J Cancer 2017; 8(16):3173-3182. doi:10.7150/jca.20523 This issue
1. Department of Biochemistry, School of Medicine, College of Medicine, Kaohsiung Medical University, Kaohsiung 80708, Taiwan;
2. Division of Pulmonary and Critical Care Medicine, Department of Internal Medicine, Kaohsiung Medical University Hospital, Kaohsiung Medical University, Kaohsiung 80756, Taiwan;
3. Department of Surgery, School of Medicine, College of Medicine, Kaohsiung Medical University, Kaohsiung 80708, Taiwan;
4. Division of General and Digestive and Pancreatic Surgery, Department of Surgery, Kaohsiung Medical University Hospital, Kaohsiung Medical University 80756, Taiwan;
5. Graduate Institute of Medicine, College of Medicine, Kaohsiung Medical University, Kaohsiung 80708, Taiwan;
6. Department of Medical Laboratory Science and Biotechnology, College of Health Sciences, Kaohsiung Medical University, Kaohsiung 80708, Taiwan;
7. Institute of Medical Science and Technology, College of Sciences, National Sun Yat-sen University, Kaohsiung 80424, Taiwan;
8. Department of Medical Research, Kaohsiung Medical University Hospital, Kaohsiung Medical University, Kaohsiung 80756, Taiwan.
Background: Cancer cells proliferate rapidly and are resistant to cell death, relying on aggravated glycolysis to satisfy their increased demand for energy and biosynthetic precursors. However, this process may create unfavorable microenvironments, such as increased acidity, leading to cytotoxicity. Our previous study demonstrated that arecoline induces anoikis of HA22T/VGH hepatoma cells. The present study aimed to examine if arecoline induced anoikis is related to the glycolytic pathway and explore the underlying mechanisms.
Methods: HA22T/VGH cells were treated with arecoline and changes in the glycolytic end products lactate and ATP, glycolytic-related gene expression, intracellular and extracellular pH, pH-regulating gene expression, reactive oxygen species (ROS) levels, intracellular Ca2+ concentration ([Ca2+]i) and mitochondrial membrane potential were examined, relative to untreated cells. Cell viability and morphology were also assessed.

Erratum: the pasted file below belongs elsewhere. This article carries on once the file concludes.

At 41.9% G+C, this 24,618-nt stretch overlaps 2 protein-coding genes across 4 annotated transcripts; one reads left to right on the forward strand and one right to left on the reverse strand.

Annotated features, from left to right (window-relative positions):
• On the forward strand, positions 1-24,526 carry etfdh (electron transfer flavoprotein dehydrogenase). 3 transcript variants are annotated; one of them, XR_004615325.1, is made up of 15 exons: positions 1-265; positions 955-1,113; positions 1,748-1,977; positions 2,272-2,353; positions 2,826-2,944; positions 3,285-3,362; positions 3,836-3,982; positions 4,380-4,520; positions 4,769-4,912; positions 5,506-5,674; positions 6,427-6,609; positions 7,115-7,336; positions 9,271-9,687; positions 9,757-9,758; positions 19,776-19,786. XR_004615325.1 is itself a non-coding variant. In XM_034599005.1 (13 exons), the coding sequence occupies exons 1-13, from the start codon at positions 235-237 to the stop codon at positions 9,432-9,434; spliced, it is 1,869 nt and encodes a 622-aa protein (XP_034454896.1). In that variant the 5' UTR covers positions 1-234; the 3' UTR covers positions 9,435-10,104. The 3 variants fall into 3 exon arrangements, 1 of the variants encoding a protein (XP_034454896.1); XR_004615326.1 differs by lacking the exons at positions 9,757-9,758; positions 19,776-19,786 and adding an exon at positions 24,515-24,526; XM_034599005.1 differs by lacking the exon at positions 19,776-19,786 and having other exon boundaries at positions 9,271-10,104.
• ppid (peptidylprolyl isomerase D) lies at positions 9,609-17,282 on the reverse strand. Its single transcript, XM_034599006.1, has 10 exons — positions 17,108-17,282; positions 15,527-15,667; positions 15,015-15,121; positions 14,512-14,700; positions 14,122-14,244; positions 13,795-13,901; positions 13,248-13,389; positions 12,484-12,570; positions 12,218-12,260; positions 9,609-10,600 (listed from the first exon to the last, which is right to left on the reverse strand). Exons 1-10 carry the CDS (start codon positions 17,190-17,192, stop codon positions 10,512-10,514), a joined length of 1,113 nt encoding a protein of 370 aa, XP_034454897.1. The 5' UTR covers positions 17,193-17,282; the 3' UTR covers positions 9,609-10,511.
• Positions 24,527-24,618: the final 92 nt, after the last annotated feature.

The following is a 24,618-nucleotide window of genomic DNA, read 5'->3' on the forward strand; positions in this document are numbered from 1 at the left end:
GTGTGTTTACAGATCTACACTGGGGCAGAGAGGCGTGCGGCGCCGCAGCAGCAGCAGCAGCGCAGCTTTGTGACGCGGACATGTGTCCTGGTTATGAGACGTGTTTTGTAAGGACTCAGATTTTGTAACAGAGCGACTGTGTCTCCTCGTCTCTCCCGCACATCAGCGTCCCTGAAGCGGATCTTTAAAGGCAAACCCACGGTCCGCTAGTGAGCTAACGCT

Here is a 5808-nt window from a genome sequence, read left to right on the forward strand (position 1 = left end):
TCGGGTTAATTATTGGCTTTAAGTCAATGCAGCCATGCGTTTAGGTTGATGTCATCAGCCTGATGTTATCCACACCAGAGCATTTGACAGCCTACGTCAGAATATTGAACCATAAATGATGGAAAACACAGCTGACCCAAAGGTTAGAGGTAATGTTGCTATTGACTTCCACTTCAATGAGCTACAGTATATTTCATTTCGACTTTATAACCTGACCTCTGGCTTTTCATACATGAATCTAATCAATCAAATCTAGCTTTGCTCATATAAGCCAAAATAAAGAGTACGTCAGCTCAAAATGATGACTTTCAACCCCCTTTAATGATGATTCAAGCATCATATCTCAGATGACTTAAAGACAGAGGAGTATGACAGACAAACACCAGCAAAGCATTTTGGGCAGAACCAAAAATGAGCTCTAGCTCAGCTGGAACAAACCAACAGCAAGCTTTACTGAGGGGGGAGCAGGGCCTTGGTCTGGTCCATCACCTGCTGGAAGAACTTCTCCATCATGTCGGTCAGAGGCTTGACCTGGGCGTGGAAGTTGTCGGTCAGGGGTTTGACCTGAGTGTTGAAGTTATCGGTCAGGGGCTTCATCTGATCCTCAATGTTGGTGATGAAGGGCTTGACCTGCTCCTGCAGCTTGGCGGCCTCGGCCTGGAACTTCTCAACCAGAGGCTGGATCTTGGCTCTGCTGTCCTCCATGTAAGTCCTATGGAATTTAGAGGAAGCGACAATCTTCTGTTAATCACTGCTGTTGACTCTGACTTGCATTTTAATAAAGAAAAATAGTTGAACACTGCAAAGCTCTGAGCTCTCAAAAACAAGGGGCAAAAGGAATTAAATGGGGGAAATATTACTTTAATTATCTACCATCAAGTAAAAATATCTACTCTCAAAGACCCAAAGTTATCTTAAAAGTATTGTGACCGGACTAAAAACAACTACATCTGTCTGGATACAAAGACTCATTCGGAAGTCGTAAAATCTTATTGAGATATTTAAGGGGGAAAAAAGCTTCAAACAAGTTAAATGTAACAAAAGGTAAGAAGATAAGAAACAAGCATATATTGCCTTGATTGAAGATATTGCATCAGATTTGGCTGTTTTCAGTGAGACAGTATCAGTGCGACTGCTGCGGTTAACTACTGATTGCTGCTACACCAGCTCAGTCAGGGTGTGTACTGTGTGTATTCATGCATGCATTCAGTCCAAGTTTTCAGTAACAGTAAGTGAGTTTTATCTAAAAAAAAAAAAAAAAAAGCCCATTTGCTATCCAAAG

Results: Arecoline increased lactate and ATP production through induction of glycolytic genes, including glucose transporter 3 (Glut3), hexokinase 1 (HK1), hexokinase 2 (HK2), and pyruvate kinase (PK). The intracellular pH was not changed, despite increased lactate levels, implying that intracellular H+ was exported out of the cells. mRNA expression of pH regulators including monocarboxylate transporter 1 and 4 (MCT 1 and 4), sodium bicarbonate cotransporter 1 (NBC1), carbonic anhydrases (CA) IX and XII and vacuolar ATPase (V-ATPase) were down-regulated. Na+/H+ exchanger 1 (NHE1) mRNA levels remained unchanged while Na+/Ca2+ exchanger (NCX) was up-regulated and eventually [Ca2+]i was increased. ROS generation was increased and mitochondrial membrane potential was decreased followed by cell detachment and death. Addition of 2-deoxy-d-glucose, a glucose competitor that interferes with glycolysis, attenuated arecoline induction of lactate [Ca2+]i, ROS and cell detachment. Similarly, ROS scavengers could block the effects of arecoline.
Conclusions: This study demonstrated that arecoline induced glycolysis and modulated the mRNA expression of pH-regulator genes in HA22T/VGH cells. This phenomenon led to the elevation of [Ca2+]i, ROS generation, and subsequent cell detachment.
Keywords: Arecoline, Glycolysis, ROS, Calcium ion, Anoikis.